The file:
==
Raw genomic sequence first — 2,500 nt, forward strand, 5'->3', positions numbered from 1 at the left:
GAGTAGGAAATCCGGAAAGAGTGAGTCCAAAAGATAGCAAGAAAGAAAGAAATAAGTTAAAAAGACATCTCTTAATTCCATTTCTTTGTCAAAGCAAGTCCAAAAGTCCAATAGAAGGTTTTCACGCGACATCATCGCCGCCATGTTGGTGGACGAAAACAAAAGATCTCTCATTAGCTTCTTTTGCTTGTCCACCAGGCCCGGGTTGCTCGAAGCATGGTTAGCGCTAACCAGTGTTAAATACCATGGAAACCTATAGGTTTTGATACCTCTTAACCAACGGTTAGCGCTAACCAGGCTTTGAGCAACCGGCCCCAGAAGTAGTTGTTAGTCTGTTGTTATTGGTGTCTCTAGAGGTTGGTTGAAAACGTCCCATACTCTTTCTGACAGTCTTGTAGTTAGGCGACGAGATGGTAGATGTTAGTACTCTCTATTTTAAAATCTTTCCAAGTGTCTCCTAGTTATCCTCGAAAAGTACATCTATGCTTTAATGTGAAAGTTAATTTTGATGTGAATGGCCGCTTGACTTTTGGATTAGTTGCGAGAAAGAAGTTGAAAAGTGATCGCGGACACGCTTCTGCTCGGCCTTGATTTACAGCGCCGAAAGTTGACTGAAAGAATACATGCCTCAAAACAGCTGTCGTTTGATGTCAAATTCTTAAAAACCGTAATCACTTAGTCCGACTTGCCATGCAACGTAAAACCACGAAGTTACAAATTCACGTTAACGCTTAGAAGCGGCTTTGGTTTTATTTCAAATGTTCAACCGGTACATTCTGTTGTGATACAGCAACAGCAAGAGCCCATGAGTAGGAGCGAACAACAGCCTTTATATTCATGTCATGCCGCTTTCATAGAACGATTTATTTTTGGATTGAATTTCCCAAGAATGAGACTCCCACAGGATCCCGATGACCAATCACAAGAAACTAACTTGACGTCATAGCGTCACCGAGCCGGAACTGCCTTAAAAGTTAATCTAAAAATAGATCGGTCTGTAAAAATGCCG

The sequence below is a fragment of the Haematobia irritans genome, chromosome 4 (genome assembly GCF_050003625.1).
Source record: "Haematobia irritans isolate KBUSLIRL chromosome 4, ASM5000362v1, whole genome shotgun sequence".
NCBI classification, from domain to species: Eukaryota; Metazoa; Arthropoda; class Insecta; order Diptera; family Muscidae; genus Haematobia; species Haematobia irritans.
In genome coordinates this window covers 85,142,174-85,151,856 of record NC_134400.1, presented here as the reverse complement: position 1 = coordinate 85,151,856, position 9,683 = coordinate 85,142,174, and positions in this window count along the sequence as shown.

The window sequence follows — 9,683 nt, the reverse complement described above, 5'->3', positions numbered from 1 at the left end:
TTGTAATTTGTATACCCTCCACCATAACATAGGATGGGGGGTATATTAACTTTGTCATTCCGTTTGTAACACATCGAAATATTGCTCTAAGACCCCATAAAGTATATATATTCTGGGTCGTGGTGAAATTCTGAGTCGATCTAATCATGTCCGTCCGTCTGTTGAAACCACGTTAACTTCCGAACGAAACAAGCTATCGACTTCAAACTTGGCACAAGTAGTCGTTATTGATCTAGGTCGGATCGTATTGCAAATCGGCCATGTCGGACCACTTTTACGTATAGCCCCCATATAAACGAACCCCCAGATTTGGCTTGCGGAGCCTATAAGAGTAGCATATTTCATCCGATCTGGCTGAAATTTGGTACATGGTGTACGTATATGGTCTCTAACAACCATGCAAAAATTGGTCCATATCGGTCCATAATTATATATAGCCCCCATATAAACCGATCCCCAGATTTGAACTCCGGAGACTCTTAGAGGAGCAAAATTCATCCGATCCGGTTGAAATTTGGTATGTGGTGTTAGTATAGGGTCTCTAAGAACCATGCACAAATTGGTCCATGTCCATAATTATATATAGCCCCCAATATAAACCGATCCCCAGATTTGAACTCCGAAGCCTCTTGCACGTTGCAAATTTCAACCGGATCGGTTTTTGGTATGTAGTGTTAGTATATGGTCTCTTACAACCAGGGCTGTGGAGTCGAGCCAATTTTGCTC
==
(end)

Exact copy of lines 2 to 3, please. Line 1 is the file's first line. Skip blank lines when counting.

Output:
GAGTAGGAAATCCGGAAAGAGTGAGTCCAAAAGATAGCAAGAAAGAAAGAAATAAGTTAAAAAGACATCTCTTAATTCCATTTCTTTGTCAAAGCAAGTCCAAAAGTCCAATAGAAGGTTTTCACGCGACATCATCGCCGCCATGTTGGTGGACGAAAACAAAAGATCTCTCATTAGCTTCTTTTGCTTGTCCACCAGGCCCGGGTTGCTCGAAGCATGGTTAGCGCTAACCAGTGTTAAATACCATGGAAACCTATAGGTTTTGATACCTCTTAACCAACGGTTAGCGCTAACCAGGCTTTGAGCAACCGGCCCCAGAAGTAGTTGTTAGTCTGTTGTTATTGGTGTCTCTAGAGGTTGGTTGAAAACGTCCCATACTCTTTCTGACAGTCTTGTAGTTAGGCGACGAGATGGTAGATGTTAGTACTCTCTATTTTAAAATCTTTCCAAGTGTCTCCTAGTTATCCTCGAAAAGTACATCTATGCTTTAATGTGAAAGTTAATTTTGATGTGAATGGCCGCTTGACTTTTGGATTAGTTGCGAGAAAGAAGTTGAAAAGTGATCGCGGACACGCTTCTGCTCGGCCTTGATTTACAGCGCCGAAAGTTGACTGAAAGAATACATGCCTCAAAACAGCTGTCGTTTGATGTCAAATTCTTAAAAACCGTAATCACTTAGTCCGACTTGCCATGCAACGTAAAACCACGAAGTTACAAATTCACGTTAACGCTTAGAAGCGGCTTTGGTTTTATTTCAAATGTTCAACCGGTACATTCTGTTGTGATACAGCAACAGCAAGAGCCCATGAGTAGGAGCGAACAACAGCCTTTATATTCATGTCATGCCGCTTTCATAGAACGATTTATTTTTGGATTGAATTTCCCAAGAATGAGACTCCCACAGGATCCCGATGACCAATCACAAGAAACTAACTTGACGTCATAGCGTCACCGAGCCGGAACTGCCTTAAAAGTTAATCTAAAAATAGATCGGTCTGTAAAAATGCCG

The sequence below is a fragment of the Haematobia irritans genome, chromosome 4 (genome assembly GCF_050003625.1).